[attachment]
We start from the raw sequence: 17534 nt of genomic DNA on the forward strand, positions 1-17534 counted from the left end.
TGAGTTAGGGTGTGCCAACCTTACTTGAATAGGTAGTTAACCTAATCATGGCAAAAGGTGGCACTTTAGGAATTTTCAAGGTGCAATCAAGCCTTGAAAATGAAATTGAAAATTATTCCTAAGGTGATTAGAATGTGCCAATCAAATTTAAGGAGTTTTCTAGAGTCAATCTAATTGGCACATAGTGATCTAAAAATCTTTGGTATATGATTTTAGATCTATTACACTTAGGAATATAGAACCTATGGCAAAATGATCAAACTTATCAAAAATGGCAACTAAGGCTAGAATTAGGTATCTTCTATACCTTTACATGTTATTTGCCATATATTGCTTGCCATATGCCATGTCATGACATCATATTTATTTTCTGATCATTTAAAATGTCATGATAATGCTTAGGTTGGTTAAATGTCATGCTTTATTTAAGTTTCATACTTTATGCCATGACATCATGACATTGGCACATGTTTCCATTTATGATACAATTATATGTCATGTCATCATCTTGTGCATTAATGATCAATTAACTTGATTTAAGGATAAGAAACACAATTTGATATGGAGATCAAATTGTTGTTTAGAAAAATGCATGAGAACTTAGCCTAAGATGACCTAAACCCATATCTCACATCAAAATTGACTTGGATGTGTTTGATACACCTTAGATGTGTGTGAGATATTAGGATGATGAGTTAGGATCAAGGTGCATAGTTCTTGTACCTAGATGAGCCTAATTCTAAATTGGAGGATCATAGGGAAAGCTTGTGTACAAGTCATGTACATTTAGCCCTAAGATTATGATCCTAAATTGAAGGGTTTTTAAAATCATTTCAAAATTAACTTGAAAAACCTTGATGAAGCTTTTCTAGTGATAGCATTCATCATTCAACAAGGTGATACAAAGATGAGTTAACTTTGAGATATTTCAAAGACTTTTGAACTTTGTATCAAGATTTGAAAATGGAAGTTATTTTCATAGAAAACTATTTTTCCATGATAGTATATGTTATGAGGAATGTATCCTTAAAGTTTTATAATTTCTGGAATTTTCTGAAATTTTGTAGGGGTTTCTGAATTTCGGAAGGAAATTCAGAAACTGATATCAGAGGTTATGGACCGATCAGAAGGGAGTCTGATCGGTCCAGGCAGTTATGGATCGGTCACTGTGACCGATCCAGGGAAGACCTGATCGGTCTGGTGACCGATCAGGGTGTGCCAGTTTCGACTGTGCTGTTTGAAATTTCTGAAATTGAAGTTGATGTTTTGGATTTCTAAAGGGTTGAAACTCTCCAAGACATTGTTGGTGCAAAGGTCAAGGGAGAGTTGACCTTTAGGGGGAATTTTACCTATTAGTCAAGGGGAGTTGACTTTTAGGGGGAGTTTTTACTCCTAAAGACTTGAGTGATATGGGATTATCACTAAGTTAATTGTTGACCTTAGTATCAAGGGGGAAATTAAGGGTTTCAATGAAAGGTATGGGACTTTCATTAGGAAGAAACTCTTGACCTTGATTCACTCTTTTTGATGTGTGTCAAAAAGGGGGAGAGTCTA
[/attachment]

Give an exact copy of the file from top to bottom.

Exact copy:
We start from the raw sequence: 17534 nt of genomic DNA on the forward strand, positions 1-17534 counted from the left end.
TGAGTTAGGGTGTGCCAACCTTACTTGAATAGGTAGTTAACCTAATCATGGCAAAAGGTGGCACTTTAGGAATTTTCAAGGTGCAATCAAGCCTTGAAAATGAAATTGAAAATTATTCCTAAGGTGATTAGAATGTGCCAATCAAATTTAAGGAGTTTTCTAGAGTCAATCTAATTGGCACATAGTGATCTAAAAATCTTTGGTATATGATTTTAGATCTATTACACTTAGGAATATAGAACCTATGGCAAAATGATCAAACTTATCAAAAATGGCAACTAAGGCTAGAATTAGGTATCTTCTATACCTTTACATGTTATTTGCCATATATTGCTTGCCATATGCCATGTCATGACATCATATTTATTTTCTGATCATTTAAAATGTCATGATAATGCTTAGGTTGGTTAAATGTCATGCTTTATTTAAGTTTCATACTTTATGCCATGACATCATGACATTGGCACATGTTTCCATTTATGATACAATTATATGTCATGTCATCATCTTGTGCATTAATGATCAATTAACTTGATTTAAGGATAAGAAACACAATTTGATATGGAGATCAAATTGTTGTTTAGAAAAATGCATGAGAACTTAGCCTAAGATGACCTAAACCCATATCTCACATCAAAATTGACTTGGATGTGTTTGATACACCTTAGATGTGTGTGAGATATTAGGATGATGAGTTAGGATCAAGGTGCATAGTTCTTGTACCTAGATGAGCCTAATTCTAAATTGGAGGATCATAGGGAAAGCTTGTGTACAAGTCATGTACATTTAGCCCTAAGATTATGATCCTAAATTGAAGGGTTTTTAAAATCATTTCAAAATTAACTTGAAAAACCTTGATGAAGCTTTTCTAGTGATAGCATTCATCATTCAACAAGGTGATACAAAGATGAGTTAACTTTGAGATATTTCAAAGACTTTTGAACTTTGTATCAAGATTTGAAAATGGAAGTTATTTTCATAGAAAACTATTTTTCCATGATAGTATATGTTATGAGGAATGTATCCTTAAAGTTTTATAATTTCTGGAATTTTCTGAAATTTTGTAGGGGTTTCTGAATTTCGGAAGGAAATTCAGAAACTGATATCAGAGGTTATGGACCGATCAGAAGGGAGTCTGATCGGTCCAGGCAGTTATGGATCGGTCACTGTGACCGATCCAGGGAAGACCTGATCGGTCTGGTGACCGATCAGGGTGTGCCAGTTTCGACTGTGCTGTTTGAAATTTCTGAAATTGAAGTTGATGTTTTGGATTTCTAAAGGGTTGAAACTCTCCAAGACATTGTTGGTGCAAAGGTCAAGGGAGAGTTGACCTTTAGGGGGAATTTTACCTATTAGTCAAGGGGAGTTGACTTTTAGGGGGAGTTTTTACTCCTAAAGACTTGAGTGATATGGGATTATCACTAAGTTAATTGTTGACCTTAGTATCAAGGGGGAAATTAAGGGTTTCAATGAAAGGTATGGGACTTTCATTAGGAAGAAACTCTTGACCTTGATTCACTCTTTTTGATGTGTGTCAAAAAGGGGGAGAGTCTA